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Thursday, February 25, 2016

Health Insurance and 2015 Taxes: A Quick Guide

Kara Nester

Policy Analyst

This is the second year that everyone who files taxes must indicate whether they have health insurance.  Depending on their coverage status, some people may also need to supply additional information. These relatively new steps in the tax filing process are the result of the Affordable Care Act’s individual mandate, the requirement that most Americans have health insurance.

As part of their year-round work, enrollment assisters are fielding questions from consumers about taxes and health insurance. Here’s what assisters and individuals should know this tax season to ensure households are accurately completing all health insurance tax requirements.

Everyone is required to report their health insurance status on their taxes

The good news is that this process is straightforward for most people. The majority of Americans have health coverage and many will simply have to check a box to indicate that they have it. Those who do not have health insurance must either pay a fine or claim an exemption from the requirement (more on that below). This is all done through the tax filing process.

The new health insurance tax requirements are a bit more complex for those who received financial assistance (premium tax credits) to help them pay for their marketplace health plans. These individuals must take additional steps when filing their taxes.


See our infographic for an overview of the steps each type of tax filer must take this year.

People who have health insurance 

People who have insurance will receive a form showing what type of insurance they had for the preceding year. These forms, known as a Form 1095-A, 1095-B, or 1095-C, are similar to a W-2 in that they contain important information for a tax filer to reference but the forms do not have to be submitted to the IRS. Which form someone receives depends on the type of health coverage he or she has.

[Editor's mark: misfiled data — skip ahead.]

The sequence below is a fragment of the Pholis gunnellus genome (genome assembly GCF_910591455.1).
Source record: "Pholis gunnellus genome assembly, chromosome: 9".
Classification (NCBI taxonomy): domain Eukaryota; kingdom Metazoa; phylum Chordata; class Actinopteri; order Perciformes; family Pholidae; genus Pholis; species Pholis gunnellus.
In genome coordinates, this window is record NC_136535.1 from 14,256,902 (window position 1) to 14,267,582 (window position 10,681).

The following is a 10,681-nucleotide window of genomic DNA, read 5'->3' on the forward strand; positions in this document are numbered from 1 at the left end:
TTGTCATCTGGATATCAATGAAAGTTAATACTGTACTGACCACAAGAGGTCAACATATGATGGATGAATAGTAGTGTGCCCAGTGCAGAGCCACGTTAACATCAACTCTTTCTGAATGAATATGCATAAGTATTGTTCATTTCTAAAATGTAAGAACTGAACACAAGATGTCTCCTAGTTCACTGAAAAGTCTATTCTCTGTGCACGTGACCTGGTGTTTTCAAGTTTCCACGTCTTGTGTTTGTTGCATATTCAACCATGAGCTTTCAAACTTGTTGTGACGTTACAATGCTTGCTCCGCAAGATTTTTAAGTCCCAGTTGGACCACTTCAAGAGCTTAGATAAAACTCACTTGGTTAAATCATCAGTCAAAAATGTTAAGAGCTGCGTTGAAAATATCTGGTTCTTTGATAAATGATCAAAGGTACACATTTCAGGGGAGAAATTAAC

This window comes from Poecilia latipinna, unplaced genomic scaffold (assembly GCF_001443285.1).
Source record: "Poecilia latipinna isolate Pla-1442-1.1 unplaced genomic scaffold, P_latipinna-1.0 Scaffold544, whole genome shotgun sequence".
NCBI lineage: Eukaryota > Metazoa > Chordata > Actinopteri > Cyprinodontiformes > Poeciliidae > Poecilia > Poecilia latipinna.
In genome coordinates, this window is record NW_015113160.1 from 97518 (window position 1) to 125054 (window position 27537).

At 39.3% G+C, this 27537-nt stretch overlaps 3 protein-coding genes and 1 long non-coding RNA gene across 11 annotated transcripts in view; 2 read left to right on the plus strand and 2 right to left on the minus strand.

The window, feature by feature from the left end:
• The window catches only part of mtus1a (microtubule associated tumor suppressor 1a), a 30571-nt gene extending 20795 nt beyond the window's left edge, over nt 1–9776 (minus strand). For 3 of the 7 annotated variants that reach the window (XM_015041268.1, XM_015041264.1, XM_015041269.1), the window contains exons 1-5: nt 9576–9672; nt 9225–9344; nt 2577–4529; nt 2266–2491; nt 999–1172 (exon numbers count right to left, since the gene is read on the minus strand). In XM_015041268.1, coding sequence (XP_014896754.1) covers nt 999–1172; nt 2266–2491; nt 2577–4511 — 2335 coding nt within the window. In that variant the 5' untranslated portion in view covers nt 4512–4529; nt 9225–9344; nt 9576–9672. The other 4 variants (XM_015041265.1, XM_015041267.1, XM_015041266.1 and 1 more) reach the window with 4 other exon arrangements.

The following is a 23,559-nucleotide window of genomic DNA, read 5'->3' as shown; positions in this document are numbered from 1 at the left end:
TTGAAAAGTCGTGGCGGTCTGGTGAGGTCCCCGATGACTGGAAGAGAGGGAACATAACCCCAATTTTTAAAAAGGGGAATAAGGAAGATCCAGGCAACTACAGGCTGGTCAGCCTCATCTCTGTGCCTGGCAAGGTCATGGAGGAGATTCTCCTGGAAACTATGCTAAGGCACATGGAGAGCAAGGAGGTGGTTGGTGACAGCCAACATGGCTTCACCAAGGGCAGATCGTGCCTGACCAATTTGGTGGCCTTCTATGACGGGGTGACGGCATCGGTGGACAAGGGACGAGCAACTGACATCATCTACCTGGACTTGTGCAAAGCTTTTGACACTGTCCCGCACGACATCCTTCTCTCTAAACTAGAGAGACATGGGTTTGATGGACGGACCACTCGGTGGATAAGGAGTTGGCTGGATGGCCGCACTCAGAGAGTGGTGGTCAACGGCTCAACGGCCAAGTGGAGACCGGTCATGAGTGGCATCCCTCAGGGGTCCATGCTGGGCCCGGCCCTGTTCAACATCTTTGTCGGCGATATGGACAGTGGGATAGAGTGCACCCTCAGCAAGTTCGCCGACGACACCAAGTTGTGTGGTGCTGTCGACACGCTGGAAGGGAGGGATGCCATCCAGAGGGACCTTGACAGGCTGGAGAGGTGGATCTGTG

• Employer-sponsored health insurance: Most Americans under the age of 65 receive health insurance through an employer. These people will be provided with a Form 1095-B or 1095-C from their (or their spouse’s) employer. Please note, 1095-B and 1095-C filers do not need to wait to receive these forms to file. In fact, some employers might be very slow to give them to employees this year.
  • Medicare, Medicaid, or CHIP: More than 30 percent of Americans have health insurance coverage through Medicare, Medicaid, or the Children’s Health Insurance Program (CHIP). These individuals will receive Form 1095-B. People who have Medicaid or CHIP will receive the form from the state agency that oversees Medicaid and/or CHIP, and individuals with Medicare will receive a 1095-B from Medicare. 
  • Marketplace health insurance: People enrolled in marketplace health coverage (through HealthCare.gov or their state-based marketplace) for all or part of 2015 will receive a 1095-A from their marketplace. The form will be sent in the mail and will also be available to most consumers online through their marketplace accounts. This form contains information about their coverage and information they need to report regarding the advanced premium tax credits (APTCs) they received the previous year. 

Double-check tax forms for accuracy: All individuals who receive a 1095-A, B, or C should check their form for accuracy and should keep the form on file. If a form is incorrect, the individual should report changes to their employer, their state Medicaid or CHIP agency, Medicare, or the marketplace. As we noted, this form does not need to be submitted with the individual’s taxes, but information it contains should be kept on file. Only individuals who receive Form 1095-A will need to wait to receive this form before filing taxes.  

Had health insurance in 2015? Don’t forget to check the box.